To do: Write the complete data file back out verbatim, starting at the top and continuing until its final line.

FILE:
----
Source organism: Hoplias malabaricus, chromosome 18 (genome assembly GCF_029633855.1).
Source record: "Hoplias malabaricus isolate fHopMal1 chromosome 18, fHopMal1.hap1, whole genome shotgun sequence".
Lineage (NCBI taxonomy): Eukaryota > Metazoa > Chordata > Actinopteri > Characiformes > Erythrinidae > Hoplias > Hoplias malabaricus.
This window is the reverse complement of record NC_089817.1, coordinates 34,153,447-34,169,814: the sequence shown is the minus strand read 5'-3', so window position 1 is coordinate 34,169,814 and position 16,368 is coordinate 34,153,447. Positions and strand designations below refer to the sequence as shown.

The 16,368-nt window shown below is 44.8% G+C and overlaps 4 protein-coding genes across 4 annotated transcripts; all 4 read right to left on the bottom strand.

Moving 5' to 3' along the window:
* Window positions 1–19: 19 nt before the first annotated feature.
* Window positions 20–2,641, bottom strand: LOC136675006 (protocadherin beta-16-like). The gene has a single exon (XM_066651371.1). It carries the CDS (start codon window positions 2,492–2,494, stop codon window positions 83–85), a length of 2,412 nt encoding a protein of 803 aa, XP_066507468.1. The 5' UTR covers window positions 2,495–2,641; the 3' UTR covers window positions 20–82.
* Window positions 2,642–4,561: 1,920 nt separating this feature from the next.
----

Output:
Source organism: Hoplias malabaricus, chromosome 18 (genome assembly GCF_029633855.1).
Source record: "Hoplias malabaricus isolate fHopMal1 chromosome 18, fHopMal1.hap1, whole genome shotgun sequence".
Lineage (NCBI taxonomy): Eukaryota > Metazoa > Chordata > Actinopteri > Characiformes > Erythrinidae > Hoplias > Hoplias malabaricus.
This window is the reverse complement of record NC_089817.1, coordinates 34,153,447-34,169,814: the sequence shown is the minus strand read 5'-3', so window position 1 is coordinate 34,169,814 and position 16,368 is coordinate 34,153,447. Positions and strand designations below refer to the sequence as shown.

The 16,368-nt window shown below is 44.8% G+C and overlaps 4 protein-coding genes across 4 annotated transcripts; all 4 read right to left on the bottom strand.

Moving 5' to 3' along the window:
* Window positions 1–19: 19 nt before the first annotated feature.
* Window positions 20–2,641, bottom strand: LOC136675006 (protocadherin beta-16-like). The gene has a single exon (XM_066651371.1). It carries the CDS (start codon window positions 2,492–2,494, stop codon window positions 83–85), a length of 2,412 nt encoding a protein of 803 aa, XP_066507468.1. The 5' UTR covers window positions 2,495–2,641; the 3' UTR covers window positions 20–82.
* Window positions 2,642–4,561: 1,920 nt separating this feature from the next.